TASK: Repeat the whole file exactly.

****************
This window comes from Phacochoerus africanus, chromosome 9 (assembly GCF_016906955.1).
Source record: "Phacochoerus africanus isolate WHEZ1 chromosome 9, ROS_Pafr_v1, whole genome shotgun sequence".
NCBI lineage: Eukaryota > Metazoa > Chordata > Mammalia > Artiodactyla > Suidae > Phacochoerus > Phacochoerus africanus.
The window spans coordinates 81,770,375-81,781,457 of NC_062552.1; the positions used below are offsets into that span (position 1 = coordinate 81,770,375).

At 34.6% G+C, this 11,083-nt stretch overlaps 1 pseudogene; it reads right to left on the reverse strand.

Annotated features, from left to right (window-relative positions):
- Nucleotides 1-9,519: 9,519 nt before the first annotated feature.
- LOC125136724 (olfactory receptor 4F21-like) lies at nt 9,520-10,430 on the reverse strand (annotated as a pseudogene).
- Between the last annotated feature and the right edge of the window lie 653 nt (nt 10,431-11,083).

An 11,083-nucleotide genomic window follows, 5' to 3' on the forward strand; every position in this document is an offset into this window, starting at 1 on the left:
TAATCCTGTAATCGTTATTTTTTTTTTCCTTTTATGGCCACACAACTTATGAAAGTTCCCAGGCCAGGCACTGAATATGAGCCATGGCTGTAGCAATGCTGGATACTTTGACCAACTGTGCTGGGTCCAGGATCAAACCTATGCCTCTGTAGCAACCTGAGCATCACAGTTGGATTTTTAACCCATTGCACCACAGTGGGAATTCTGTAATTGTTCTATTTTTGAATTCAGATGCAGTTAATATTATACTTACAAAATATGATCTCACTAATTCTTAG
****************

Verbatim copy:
This window comes from Phacochoerus africanus, chromosome 9 (assembly GCF_016906955.1).
Source record: "Phacochoerus africanus isolate WHEZ1 chromosome 9, ROS_Pafr_v1, whole genome shotgun sequence".
NCBI lineage: Eukaryota > Metazoa > Chordata > Mammalia > Artiodactyla > Suidae > Phacochoerus > Phacochoerus africanus.
The window spans coordinates 81,770,375-81,781,457 of NC_062552.1; the positions used below are offsets into that span (position 1 = coordinate 81,770,375).

At 34.6% G+C, this 11,083-nt stretch overlaps 1 pseudogene; it reads right to left on the reverse strand.

Annotated features, from left to right (window-relative positions):
- Nucleotides 1-9,519: 9,519 nt before the first annotated feature.
- LOC125136724 (olfactory receptor 4F21-like) lies at nt 9,520-10,430 on the reverse strand (annotated as a pseudogene).
- Between the last annotated feature and the right edge of the window lie 653 nt (nt 10,431-11,083).

An 11,083-nucleotide genomic window follows, 5' to 3' on the forward strand; every position in this document is an offset into this window, starting at 1 on the left:
TAATCCTGTAATCGTTATTTTTTTTTTCCTTTTATGGCCACACAACTTATGAAAGTTCCCAGGCCAGGCACTGAATATGAGCCATGGCTGTAGCAATGCTGGATACTTTGACCAACTGTGCTGGGTCCAGGATCAAACCTATGCCTCTGTAGCAACCTGAGCATCACAGTTGGATTTTTAACCCATTGCACCACAGTGGGAATTCTGTAATTGTTCTATTTTTGAATTCAGATGCAGTTAATATTATACTTACAAAATATGATCTCACTAATTCTTAG